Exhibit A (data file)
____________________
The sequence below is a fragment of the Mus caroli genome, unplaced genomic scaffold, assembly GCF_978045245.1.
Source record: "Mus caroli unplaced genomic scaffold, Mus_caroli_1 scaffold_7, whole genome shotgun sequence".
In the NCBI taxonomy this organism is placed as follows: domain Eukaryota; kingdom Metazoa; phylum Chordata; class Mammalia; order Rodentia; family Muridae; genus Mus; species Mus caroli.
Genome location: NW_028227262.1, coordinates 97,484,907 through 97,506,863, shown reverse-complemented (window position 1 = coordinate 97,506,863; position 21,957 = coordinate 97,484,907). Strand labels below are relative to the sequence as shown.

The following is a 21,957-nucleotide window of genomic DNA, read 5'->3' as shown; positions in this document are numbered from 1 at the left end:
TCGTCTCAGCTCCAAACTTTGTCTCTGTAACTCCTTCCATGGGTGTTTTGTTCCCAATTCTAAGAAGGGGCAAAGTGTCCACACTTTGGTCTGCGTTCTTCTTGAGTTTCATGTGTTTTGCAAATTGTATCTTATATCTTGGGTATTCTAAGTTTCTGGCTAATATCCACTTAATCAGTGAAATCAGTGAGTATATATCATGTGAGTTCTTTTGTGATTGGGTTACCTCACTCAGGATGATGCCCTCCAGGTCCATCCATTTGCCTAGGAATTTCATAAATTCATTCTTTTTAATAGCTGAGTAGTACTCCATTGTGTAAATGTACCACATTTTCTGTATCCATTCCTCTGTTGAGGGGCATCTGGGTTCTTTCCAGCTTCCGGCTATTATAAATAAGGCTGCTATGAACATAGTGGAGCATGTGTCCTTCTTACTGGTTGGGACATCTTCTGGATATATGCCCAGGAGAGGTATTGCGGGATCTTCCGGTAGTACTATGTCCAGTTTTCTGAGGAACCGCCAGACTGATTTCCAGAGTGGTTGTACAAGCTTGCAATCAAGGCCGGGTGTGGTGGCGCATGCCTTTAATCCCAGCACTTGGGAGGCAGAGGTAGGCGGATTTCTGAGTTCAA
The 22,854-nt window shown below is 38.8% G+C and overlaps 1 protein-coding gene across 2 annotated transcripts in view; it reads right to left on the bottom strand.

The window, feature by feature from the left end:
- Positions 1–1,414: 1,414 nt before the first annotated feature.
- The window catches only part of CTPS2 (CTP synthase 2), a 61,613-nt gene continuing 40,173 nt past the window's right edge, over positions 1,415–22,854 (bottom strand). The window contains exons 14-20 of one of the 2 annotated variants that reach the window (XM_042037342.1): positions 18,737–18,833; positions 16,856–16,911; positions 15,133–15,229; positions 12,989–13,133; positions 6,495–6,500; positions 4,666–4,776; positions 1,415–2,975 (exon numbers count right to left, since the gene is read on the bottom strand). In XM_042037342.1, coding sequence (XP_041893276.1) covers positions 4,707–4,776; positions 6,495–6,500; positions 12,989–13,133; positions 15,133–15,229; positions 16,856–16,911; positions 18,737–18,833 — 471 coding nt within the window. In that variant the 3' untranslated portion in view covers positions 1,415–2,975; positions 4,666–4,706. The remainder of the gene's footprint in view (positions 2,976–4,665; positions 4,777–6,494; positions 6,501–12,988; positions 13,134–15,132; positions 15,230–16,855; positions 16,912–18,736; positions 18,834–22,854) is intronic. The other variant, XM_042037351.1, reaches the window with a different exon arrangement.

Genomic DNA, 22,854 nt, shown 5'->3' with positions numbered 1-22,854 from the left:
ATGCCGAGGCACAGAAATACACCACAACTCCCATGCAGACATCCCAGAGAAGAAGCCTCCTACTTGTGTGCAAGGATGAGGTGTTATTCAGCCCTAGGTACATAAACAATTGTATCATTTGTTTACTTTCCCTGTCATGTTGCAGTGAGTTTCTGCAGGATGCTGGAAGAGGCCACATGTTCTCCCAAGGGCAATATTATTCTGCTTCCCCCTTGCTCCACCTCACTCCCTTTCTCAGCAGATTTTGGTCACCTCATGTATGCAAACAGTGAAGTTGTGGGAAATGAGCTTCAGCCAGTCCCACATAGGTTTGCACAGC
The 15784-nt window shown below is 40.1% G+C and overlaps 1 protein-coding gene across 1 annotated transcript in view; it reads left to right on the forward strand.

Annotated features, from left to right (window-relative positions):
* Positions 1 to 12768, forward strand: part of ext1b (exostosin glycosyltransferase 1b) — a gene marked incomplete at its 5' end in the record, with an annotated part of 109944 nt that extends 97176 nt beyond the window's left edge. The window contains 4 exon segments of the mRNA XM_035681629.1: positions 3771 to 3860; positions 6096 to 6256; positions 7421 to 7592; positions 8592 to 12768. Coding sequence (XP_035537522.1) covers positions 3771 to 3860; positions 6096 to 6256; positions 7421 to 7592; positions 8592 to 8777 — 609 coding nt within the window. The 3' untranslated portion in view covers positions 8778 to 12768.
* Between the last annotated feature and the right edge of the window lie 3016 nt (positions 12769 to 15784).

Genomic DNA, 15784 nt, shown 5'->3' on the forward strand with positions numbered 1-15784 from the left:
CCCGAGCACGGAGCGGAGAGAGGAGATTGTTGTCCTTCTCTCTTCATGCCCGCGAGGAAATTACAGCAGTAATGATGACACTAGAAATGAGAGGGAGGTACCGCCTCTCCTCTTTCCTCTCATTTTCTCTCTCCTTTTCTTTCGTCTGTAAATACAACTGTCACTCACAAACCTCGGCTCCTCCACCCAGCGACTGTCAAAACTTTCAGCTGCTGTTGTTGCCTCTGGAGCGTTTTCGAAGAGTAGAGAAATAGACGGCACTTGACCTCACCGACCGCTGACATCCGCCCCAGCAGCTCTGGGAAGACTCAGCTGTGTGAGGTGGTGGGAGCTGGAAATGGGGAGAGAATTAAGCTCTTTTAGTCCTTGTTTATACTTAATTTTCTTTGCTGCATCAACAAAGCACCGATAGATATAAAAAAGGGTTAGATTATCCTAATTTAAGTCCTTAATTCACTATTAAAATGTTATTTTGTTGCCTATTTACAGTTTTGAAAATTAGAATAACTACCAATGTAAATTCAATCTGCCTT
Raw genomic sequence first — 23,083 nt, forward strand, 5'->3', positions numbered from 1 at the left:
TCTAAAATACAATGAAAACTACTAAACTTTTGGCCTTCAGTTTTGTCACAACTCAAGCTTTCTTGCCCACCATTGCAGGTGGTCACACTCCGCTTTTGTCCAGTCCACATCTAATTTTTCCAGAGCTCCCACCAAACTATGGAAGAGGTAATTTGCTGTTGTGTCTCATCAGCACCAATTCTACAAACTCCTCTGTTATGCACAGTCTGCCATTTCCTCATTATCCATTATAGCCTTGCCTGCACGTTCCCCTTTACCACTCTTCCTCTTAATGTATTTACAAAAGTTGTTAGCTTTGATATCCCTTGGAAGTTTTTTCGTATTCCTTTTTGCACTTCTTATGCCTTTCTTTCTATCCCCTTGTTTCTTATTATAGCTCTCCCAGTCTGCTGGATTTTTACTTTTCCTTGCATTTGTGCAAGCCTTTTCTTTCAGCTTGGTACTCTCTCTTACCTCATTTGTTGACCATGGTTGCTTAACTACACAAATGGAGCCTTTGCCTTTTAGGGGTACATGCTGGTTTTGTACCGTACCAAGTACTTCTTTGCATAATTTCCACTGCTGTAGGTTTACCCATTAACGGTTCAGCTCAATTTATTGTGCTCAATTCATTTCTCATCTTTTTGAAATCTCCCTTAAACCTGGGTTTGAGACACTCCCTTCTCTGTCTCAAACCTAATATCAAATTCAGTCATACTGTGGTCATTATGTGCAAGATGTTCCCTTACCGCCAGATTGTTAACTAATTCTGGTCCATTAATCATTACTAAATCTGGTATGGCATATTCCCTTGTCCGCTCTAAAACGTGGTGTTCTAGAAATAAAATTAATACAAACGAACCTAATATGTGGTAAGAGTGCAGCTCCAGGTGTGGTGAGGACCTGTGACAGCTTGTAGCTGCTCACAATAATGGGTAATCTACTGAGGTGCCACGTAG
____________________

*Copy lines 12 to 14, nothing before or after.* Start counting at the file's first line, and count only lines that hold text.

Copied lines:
ATGCCGAGGCACAGAAATACACCACAACTCCCATGCAGACATCCCAGAGAAGAAGCCTCCTACTTGTGTGCAAGGATGAGGTGTTATTCAGCCCTAGGTACATAAACAATTGTATCATTTGTTTACTTTCCCTGTCATGTTGCAGTGAGTTTCTGCAGGATGCTGGAAGAGGCCACATGTTCTCCCAAGGGCAATATTATTCTGCTTCCCCCTTGCTCCACCTCACTCCCTTTCTCAGCAGATTTTGGTCACCTCATGTATGCAAACAGTGAAGTTGTGGGAAATGAGCTTCAGCCAGTCCCACATAGGTTTGCACAGC
The 15784-nt window shown below is 40.1% G+C and overlaps 1 protein-coding gene across 1 annotated transcript in view; it reads left to right on the forward strand.

Annotated features, from left to right (window-relative positions):